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 ARCHIVED TOPIC: Making Viking Block and Peg Rims out of wood from a building torn down in 1


Please note this is an archived topic, so it is locked and unable to be replied to. You may, however, start a new topic and refer to this topic with a link: http://www.banjohangout.org/archive/375130

GlennM - Posted - 05/19/2021:  09:34:12


I do not sell these so please dont e-mail me ect about buying.



Making Viking Block and Peg Rims out of wood from a building torn down in 1870.



 



johnahunter - Posted - 05/19/2021:  13:22:36


Great how you've found a way to get maximum use out of a scarce and valuable resource. Impressive craft as well.

Don Smith1959 - Posted - 05/19/2021:  16:50:55


that is some nice wood, if it is from 1880 I would think it would already be plenty seasoned though I cant figure out why you would have to season it anymore makes no sense since it has seasoned for over 100 years already.

Owen - Posted - 05/19/2021:  17:09:01


Thanks Glenn.... a clear straightforward video  yes .   You mention "Southern Banjo Co."    Do they make the whole banjo, or specialize in  cutting/fitting rims to rings and flanges and pass them on to other makers? I am unable to find a website for them.... do they have one?


Edited by - Owen on 05/19/2021 17:10:45

GlennM - Posted - 05/19/2021:  17:15:34


quote:

Originally posted by Don Smith1959

that is some nice wood, if it is from 1880 I would think it would already be plenty seasoned though I cant figure out why you would have to season it anymore makes no sense since it has seasoned for over 100 years already.






Hi Don



Most of the truck loads of wood I got first had been covered by tarps and rained on for a few years. So there are big chunks of rot in parts of  the 18 footer wet wood i save first. Truck loads more are in a warehouse and is dry so there is no hurry on bending it. Also I soak the wood before I bend it so if its wet it dont mater if it perfectly dry, but when making blocks it has to be as dry as the room.



 


Edited by - GlennM on 05/19/2021 17:17:13

GlennM - Posted - 05/19/2021:  17:19:22


quote:

Originally posted by Owen

Thanks Glenn.... a clear straightforward video  yes .   You mention "Southern Banjo Co."    Do they make the whole banjo, or specialize in  cutting/fitting rims to rings and flanges and pass them on to other makers? I am unable to find a website for them.... do they have one?






Sorry about that. Its the Sullivan Banjo Company.Is Sliver Hill Alabama.  I work for Eric Sullivan. Its all his wood . Even the soft maple I bend is all his wood. He makes great banjos and sells parts and stuff. RE:



RE: Do they make the whole banjo, or specialize in  cutting/fitting rims to rings and flanges and pass them on to other makers? I am unable to find a website for them.... do they have one?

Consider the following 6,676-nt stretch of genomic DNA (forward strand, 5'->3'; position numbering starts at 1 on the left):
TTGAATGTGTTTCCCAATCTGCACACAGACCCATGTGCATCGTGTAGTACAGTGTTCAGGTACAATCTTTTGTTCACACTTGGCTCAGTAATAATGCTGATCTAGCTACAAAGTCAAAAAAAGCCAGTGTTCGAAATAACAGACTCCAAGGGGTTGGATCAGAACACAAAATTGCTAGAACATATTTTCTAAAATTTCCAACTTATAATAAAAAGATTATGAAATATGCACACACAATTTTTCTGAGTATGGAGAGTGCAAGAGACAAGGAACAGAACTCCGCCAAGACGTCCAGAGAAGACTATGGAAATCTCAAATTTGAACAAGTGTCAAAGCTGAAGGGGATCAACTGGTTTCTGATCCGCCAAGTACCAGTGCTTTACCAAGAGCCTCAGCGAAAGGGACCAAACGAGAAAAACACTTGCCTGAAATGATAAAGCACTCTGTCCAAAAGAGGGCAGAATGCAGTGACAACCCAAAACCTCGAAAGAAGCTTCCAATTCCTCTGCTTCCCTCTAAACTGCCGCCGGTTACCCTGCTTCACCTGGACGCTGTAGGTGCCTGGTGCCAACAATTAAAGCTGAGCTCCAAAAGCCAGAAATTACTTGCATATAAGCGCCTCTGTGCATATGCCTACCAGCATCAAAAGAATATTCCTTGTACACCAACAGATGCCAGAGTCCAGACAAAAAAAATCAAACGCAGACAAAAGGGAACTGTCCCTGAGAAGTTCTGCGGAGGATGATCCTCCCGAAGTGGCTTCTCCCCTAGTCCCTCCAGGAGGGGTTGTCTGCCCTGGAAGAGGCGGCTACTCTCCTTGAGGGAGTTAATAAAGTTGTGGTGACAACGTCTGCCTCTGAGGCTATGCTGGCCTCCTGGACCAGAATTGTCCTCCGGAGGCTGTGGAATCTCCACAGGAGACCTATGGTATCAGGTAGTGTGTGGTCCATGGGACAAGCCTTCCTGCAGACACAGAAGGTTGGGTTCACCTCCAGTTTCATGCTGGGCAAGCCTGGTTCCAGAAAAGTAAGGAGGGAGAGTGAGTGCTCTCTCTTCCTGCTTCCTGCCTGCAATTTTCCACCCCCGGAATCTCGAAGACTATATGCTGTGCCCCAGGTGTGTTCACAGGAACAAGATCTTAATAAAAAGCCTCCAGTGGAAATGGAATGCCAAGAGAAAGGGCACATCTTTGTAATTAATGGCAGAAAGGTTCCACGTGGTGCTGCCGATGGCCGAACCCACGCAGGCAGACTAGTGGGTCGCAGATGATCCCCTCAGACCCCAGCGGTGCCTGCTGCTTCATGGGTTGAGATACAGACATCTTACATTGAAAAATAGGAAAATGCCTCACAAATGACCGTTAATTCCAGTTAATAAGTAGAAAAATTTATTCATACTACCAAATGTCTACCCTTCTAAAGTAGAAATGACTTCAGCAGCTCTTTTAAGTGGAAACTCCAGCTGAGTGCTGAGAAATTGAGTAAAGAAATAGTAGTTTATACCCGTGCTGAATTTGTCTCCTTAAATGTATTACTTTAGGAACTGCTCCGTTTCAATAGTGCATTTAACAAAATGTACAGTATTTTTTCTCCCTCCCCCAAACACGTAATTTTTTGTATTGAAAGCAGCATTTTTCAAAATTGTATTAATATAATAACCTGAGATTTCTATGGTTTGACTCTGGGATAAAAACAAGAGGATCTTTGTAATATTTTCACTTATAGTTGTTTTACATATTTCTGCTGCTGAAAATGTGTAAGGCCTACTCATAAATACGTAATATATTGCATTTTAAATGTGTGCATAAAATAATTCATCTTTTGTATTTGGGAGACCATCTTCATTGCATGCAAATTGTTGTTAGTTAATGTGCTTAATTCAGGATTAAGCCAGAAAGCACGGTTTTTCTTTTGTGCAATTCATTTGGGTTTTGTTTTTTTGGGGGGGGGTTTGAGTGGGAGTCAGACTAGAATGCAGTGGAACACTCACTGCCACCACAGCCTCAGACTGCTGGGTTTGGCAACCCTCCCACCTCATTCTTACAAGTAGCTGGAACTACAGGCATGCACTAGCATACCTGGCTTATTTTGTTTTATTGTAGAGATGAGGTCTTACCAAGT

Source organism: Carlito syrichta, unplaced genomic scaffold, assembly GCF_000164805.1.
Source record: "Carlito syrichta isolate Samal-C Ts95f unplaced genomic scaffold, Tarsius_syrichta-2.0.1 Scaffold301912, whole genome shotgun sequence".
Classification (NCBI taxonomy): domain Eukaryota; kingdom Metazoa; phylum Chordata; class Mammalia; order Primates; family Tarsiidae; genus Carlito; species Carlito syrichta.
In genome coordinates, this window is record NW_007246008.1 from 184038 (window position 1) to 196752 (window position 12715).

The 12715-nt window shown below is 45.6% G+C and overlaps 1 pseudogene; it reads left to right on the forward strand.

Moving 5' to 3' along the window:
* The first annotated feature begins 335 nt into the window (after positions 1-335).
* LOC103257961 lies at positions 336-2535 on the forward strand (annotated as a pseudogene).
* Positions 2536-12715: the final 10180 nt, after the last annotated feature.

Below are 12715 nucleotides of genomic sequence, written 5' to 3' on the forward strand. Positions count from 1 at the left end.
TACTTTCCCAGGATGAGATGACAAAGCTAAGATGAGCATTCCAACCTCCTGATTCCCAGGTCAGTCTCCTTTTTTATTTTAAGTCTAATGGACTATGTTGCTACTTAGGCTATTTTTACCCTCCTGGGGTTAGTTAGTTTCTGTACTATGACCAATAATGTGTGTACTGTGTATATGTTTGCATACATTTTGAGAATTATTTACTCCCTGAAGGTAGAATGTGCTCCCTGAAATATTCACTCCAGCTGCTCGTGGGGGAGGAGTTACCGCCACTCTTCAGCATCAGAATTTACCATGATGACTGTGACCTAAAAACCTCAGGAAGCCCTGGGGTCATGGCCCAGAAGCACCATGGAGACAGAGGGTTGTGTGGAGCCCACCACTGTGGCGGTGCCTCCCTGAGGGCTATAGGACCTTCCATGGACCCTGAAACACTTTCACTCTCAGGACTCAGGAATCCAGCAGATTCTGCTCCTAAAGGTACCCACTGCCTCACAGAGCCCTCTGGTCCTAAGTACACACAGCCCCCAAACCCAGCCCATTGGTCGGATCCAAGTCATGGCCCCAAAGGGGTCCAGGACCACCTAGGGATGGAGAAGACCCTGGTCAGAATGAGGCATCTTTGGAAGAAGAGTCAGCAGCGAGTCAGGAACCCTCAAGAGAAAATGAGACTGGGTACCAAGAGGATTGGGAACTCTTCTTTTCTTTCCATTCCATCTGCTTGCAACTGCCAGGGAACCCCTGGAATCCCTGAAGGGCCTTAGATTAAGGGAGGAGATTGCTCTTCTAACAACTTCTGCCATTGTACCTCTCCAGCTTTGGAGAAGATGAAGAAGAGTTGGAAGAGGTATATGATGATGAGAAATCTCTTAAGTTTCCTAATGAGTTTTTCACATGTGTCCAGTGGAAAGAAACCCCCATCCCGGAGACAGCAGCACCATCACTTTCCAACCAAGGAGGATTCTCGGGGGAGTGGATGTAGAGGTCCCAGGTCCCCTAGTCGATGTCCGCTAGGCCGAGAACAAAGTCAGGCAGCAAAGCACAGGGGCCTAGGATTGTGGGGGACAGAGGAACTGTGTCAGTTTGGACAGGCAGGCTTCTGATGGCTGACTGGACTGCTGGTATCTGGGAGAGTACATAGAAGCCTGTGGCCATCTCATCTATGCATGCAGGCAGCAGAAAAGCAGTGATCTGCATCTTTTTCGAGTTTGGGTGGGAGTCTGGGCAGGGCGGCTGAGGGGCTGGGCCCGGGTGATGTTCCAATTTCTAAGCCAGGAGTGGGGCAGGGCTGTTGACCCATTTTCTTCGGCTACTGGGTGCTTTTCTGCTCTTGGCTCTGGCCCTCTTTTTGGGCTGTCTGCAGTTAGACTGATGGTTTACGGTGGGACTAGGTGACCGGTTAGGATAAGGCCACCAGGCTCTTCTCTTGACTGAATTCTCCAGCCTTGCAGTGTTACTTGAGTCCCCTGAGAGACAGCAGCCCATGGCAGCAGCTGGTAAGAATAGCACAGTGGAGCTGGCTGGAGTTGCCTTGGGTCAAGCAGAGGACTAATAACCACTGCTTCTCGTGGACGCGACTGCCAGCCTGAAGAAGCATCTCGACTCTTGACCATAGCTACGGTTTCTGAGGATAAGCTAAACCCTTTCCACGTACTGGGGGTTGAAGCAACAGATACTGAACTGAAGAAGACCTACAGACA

Yes to all that.  He makes stuff for many many makers as well as his own brand. Look up Sullivan Banjo on Banjo Hangout any you will be amazed at the info here.



 


Edited by - GlennM on 05/19/2021 17:22:57

Owen - Posted - 05/19/2021:  17:35:45


Thanks, Glenn...... dunno whether I can pin it on your "southern" speech, or are my "northern" ears to blame? wink Now that you spell it out for me, I can hear it, and I note you did mention Sullivan in the opening.  All's well that ends well.

GlennM - Posted - 05/19/2021:  17:49:54


quote:

Originally posted by GlennM

quote:

Originally posted by Don Smith1959

that is some nice wood, if it is from 1880 I would think it would already be plenty seasoned though I cant figure out why you would have to season it anymore makes no sense since it has seasoned for over 100 years already.






Hi Don




There were trailer loads of 18 footers and truck loads of four footers on pallet that had been in the rain for years. They were not stickered thus tons of rot and moisture. I try to save all this wood first. Truck loads more are in a warehouse and is dry so there is no hurry on bending it. Also I soak the wood before I bend so if its wet it dont mater,  but when making blocks it has to be as dry as the room.




 


Don Smith1959 - Posted - 05/19/2021:  18:54:41


quote:

Originally posted by GlennM

quote:

Originally posted by Don Smith1959

that is some nice wood, if it is from 1880 I would think it would already be plenty seasoned though I cant figure out why you would have to season it anymore makes no sense since it has seasoned for over 100 years already.






Hi Don



Most of the truck loads of wood I got first had been covered by tarps and rained on for a few years. So there are big chunks of rot in parts of  the 18 footer wet wood i save first. Truck loads more are in a warehouse and is dry so there is no hurry on bending it. Also I soak the wood before I bend it so if its wet it dont mater if it perfectly dry, but when making blocks it has to be as dry as the room.



 






that makes sense now thank you for clearing that up



My wife and I purchased a house in Ohio back in 2009 that was built in 1889 all original wood through out 10 inch base boards and trim around the windows i completely re finished it, when I took all the base boards off and window trim it was all Tiger maple through out the house covered in what I found out was pigs blood mixed with something else it took me four years to strip everything including the floors which were solid oak on true 2x14 beams all the base boards and window trim, i stripped down to bare wood and refinished in clear it was beautiful when i finished, then my wife got to missing her kids and grand kids we ended up selling it and moving back to Arizona to an off grid property 


Edited by - Don Smith1959 on 05/19/2021 18:55:49

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